extension Optional {
  func get(or defaultValue: @autoclosure () -> Wrapped) -> Wrapped {
    self ?? defaultValue()
  }
}

To consider all options, let's also define a |> "left function application" operator.

precedencegroup LeftFunctionApplicationPrecedence {
  associativity: left
  higherThan: AssignmentPrecedence
  lowerThan: TernaryPrecedence
}

infix operator |> : LeftFunctionApplicationPrecedence
func |> <A, B> (_ lhs: A, _ rhs: (A) -> B) -> B {
  rhs(lhs)
}

Now, I can think of these options:

let option1 = foo.bar.baz?.value.get(or: "yello").count /// doesn't work
let option2 = (foo.bar.baz?.value ?? "yello").count /// works but requires parenthese to be chained
let option3 = foo.bar.baz.get(or: Baz(value: "yello")).value.count /// works, but it's awkward
let option4 = foo.bar.baz.map { $0.value }.get(or: "yello").count /// works, but requires explicit `map`
let option5 = Optional(foo).flatMap { $0.bar.baz?.value }.get(or: "yello").count /// works, but it's verbose
let option6 = foo.bar.baz?.value ?? "yello" |> { $0.count } /// works, but requires extra operator and precedence rules

In my code I tend to use both option2, because it's not that bad and it's idiomatic, and option4, in which I simply renounce the syntactic sugar of optional chaining and use the actual methods on Optional (I'd suggest this option to those who want full chainability). option6 considers a different approach that's actually very good in terms of chainability, but requires more work up front and can be harder to understand to some (also, uses a custom operator, and personally I tend to prefer methods).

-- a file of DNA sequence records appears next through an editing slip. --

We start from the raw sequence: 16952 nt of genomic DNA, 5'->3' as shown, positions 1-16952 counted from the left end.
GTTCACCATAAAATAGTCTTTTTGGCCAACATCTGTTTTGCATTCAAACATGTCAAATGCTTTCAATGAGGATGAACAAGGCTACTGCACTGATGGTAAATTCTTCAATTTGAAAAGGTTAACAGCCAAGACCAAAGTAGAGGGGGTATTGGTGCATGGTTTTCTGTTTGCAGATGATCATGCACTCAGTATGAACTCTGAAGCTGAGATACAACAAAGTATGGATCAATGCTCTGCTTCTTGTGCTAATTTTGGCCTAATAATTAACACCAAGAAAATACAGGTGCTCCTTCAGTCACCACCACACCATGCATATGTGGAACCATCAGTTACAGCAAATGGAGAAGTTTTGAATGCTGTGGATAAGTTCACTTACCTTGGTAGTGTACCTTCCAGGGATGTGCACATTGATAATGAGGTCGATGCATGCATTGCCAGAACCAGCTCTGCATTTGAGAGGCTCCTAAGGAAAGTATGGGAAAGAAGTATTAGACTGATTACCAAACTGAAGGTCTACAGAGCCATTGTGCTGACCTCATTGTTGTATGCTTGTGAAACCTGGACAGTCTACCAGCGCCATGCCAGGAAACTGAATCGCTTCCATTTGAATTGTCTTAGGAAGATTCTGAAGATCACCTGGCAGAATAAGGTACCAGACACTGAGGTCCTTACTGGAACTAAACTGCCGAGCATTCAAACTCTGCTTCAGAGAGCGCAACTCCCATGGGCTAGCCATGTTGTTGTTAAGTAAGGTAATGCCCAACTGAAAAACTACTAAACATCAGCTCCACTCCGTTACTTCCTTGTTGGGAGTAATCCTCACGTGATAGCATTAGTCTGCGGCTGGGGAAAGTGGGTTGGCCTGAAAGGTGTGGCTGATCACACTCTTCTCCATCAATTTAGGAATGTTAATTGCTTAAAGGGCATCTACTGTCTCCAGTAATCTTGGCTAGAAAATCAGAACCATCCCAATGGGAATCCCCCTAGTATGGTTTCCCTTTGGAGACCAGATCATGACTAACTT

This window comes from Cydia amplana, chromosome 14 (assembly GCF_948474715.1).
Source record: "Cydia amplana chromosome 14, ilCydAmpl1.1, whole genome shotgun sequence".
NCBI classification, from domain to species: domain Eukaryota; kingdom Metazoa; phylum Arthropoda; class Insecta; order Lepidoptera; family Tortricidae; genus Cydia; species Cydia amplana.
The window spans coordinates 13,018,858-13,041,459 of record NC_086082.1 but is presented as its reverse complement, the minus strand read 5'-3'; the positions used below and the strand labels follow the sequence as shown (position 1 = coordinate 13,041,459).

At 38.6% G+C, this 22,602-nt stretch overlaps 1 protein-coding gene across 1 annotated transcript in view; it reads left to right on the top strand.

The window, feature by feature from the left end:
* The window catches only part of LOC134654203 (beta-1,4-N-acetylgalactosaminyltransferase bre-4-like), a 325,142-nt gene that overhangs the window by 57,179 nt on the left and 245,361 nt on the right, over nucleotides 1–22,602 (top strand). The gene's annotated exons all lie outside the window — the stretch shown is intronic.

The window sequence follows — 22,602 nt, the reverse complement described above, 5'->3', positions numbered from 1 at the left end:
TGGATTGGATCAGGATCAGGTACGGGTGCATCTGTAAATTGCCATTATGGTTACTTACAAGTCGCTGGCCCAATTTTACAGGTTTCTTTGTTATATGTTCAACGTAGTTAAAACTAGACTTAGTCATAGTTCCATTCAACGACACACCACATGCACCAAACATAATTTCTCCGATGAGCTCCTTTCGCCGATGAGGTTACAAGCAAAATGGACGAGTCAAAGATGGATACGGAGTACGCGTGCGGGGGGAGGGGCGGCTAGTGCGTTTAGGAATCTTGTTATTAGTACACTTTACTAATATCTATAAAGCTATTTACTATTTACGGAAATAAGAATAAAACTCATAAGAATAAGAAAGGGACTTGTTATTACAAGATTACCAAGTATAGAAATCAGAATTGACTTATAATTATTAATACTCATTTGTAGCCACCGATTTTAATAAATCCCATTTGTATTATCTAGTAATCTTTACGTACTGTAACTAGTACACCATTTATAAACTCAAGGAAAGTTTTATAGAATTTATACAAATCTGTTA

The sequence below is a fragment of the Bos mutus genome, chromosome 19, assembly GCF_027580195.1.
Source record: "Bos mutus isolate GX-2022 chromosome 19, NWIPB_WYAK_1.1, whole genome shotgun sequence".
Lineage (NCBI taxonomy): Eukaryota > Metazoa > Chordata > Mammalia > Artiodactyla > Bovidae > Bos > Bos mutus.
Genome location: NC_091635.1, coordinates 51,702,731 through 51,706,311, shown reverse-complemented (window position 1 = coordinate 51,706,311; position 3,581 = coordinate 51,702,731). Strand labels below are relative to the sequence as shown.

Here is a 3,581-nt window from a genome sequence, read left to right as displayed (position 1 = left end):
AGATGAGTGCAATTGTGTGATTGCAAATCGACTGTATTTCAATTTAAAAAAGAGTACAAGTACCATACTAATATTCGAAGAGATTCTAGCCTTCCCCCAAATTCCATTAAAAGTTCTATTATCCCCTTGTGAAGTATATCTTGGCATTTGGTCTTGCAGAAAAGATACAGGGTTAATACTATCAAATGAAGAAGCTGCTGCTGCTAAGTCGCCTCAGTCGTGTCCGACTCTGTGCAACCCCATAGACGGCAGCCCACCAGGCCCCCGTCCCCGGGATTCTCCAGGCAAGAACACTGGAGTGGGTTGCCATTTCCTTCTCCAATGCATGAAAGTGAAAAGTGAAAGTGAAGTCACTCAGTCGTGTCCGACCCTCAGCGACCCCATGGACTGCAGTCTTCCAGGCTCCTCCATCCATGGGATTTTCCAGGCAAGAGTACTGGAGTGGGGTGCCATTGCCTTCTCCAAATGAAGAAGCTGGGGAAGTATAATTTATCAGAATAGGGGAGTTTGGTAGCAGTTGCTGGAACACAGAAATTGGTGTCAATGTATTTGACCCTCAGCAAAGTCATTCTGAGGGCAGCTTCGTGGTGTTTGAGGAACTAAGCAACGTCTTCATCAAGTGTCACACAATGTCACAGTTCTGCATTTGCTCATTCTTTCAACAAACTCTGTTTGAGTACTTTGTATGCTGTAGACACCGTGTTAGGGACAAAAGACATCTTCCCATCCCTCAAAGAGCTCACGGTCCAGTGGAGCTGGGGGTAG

Wait why would option1 not work? It‘s the same as option2. Am I missing something *scratching head*?

Oh I see, optional chaining is swallowing everything on the right hand side. An alternative to this would kinda like option2, but it only works well in case of readability if it‘s written in a single line.

let option1_1 = (foo.bar.baz?.value).get(or: "yello").count

Typo in option4, there no .count.


In Swift 5.2 option4 would be more pleasant to read.

let option4 = foo.bar.baz.map(\.value).get(or: "yello").count

I corrected the typo, thanks :wink:

This has some parallels with protobuf v3, where all values are optional and are sent with a default when they're missing, rather than be made required.

I think get should be reserved to parallel Result.get and turn an Optional into a throwing statement. There are better names anyway.

1 Like